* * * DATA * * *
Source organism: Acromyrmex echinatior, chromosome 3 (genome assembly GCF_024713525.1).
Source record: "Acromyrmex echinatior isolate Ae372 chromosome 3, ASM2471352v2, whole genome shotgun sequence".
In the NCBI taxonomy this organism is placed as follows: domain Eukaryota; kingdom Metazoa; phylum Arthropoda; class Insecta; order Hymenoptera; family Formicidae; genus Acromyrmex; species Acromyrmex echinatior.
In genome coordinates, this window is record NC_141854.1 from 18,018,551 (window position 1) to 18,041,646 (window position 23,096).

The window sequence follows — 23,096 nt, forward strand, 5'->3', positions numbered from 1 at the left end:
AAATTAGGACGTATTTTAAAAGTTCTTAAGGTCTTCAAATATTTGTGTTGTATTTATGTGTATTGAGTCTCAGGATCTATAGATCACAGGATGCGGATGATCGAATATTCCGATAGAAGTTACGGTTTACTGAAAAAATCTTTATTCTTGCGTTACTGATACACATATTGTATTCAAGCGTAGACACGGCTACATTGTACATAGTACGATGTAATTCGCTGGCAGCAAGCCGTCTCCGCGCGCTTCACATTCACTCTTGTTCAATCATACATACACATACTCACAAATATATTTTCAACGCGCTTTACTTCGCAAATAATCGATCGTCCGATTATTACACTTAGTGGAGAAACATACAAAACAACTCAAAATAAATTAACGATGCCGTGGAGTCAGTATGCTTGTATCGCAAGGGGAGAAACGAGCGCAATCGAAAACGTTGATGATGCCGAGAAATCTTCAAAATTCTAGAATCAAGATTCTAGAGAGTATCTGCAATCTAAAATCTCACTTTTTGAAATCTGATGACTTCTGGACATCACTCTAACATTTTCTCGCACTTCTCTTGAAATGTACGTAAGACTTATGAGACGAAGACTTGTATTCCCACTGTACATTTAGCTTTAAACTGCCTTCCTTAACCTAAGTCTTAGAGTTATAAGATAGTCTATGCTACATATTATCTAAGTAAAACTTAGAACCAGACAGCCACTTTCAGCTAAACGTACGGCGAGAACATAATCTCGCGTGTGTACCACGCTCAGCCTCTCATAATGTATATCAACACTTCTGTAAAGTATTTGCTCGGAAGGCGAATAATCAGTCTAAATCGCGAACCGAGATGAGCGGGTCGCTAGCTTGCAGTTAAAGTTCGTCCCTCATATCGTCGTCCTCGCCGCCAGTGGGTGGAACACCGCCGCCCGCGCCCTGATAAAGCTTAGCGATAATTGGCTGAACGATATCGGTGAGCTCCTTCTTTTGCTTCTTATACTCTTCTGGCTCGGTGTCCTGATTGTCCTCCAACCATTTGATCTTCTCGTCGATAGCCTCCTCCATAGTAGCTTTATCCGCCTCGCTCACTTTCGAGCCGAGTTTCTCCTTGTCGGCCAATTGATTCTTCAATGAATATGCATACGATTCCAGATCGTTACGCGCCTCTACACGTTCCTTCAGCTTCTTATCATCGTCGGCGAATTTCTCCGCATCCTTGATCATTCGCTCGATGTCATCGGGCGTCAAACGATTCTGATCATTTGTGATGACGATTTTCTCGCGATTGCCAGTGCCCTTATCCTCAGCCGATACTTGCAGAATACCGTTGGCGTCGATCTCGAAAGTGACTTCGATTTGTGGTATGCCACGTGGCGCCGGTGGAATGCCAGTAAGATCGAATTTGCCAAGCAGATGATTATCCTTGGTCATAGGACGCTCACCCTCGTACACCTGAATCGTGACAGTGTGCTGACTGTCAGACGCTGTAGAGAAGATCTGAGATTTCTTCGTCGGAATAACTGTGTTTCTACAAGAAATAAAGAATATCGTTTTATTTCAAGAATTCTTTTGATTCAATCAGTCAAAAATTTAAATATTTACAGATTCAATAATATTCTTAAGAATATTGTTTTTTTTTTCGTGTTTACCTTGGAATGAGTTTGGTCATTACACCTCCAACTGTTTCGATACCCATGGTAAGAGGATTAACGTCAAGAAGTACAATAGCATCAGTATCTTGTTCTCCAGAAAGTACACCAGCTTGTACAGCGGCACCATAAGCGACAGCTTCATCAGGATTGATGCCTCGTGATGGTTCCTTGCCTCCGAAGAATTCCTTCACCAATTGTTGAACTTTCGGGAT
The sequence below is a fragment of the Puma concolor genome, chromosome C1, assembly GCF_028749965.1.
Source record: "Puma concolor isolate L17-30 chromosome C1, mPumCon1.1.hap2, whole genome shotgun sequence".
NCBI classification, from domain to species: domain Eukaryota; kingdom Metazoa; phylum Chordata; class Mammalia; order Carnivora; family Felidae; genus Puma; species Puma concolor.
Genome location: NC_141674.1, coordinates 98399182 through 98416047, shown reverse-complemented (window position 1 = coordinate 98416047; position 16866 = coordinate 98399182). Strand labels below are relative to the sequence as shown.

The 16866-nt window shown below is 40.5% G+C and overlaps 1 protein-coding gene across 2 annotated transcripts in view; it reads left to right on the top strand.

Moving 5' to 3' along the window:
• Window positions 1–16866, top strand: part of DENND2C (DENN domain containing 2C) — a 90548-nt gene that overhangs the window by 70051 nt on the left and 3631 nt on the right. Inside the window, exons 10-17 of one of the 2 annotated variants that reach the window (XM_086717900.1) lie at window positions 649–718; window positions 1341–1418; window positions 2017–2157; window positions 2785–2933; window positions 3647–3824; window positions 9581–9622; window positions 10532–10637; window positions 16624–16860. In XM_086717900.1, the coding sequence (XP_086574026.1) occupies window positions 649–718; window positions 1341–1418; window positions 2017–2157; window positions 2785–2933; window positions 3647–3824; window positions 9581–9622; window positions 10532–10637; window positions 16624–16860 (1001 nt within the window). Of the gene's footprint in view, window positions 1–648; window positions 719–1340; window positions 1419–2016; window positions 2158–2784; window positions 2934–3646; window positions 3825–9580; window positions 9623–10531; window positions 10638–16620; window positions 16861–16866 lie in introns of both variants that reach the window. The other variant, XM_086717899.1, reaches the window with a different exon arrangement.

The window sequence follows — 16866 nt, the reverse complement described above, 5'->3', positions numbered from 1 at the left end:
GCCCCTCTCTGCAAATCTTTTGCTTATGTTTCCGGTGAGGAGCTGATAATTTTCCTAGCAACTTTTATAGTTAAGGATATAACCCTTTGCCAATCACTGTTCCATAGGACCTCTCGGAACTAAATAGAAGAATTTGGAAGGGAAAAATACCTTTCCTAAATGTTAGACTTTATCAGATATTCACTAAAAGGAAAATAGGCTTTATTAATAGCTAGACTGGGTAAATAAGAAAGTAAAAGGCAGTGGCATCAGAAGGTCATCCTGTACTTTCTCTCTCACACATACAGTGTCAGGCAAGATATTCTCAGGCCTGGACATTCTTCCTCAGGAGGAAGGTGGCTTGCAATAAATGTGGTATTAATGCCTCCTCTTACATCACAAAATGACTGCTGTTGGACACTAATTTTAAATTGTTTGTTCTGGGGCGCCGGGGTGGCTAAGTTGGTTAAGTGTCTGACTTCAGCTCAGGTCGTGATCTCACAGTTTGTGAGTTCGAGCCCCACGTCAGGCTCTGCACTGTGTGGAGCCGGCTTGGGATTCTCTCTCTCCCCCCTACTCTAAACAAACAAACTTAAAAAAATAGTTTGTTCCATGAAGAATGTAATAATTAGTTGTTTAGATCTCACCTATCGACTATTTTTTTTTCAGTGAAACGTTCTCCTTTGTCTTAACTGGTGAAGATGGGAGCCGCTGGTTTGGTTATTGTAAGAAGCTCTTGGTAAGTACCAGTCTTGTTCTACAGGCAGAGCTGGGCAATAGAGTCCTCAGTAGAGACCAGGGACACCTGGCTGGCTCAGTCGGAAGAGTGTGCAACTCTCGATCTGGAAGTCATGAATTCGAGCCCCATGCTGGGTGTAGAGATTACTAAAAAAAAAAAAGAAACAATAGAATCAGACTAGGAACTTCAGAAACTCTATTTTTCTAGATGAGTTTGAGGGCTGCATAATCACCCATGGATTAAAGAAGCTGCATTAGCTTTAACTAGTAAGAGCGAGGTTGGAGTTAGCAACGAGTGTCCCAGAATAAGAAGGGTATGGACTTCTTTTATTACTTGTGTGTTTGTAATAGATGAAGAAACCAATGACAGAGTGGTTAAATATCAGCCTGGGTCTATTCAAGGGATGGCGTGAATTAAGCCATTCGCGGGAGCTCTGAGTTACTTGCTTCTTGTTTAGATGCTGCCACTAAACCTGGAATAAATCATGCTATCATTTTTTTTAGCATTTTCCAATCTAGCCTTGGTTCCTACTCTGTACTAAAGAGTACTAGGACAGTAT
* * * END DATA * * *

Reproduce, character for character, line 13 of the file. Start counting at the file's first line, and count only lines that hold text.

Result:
• Window positions 1–16866, top strand: part of DENND2C (DENN domain containing 2C) — a 90548-nt gene that overhangs the window by 70051 nt on the left and 3631 nt on the right. Inside the window, exons 10-17 of one of the 2 annotated variants that reach the window (XM_086717900.1) lie at window positions 649–718; window positions 1341–1418; window positions 2017–2157; window positions 2785–2933; window positions 3647–3824; window positions 9581–9622; window positions 10532–10637; window positions 16624–16860. In XM_086717900.1, the coding sequence (XP_086574026.1) occupies window positions 649–718; window positions 1341–1418; window positions 2017–2157; window positions 2785–2933; window positions 3647–3824; window positions 9581–9622; window positions 10532–10637; window positions 16624–16860 (1001 nt within the window). Of the gene's footprint in view, window positions 1–648; window positions 719–1340; window positions 1419–2016; window positions 2158–2784; window positions 2934–3646; window positions 3825–9580; window positions 9623–10531; window positions 10638–16620; window positions 16861–16866 lie in introns of both variants that reach the window. The other variant, XM_086717899.1, reaches the window with a different exon arrangement.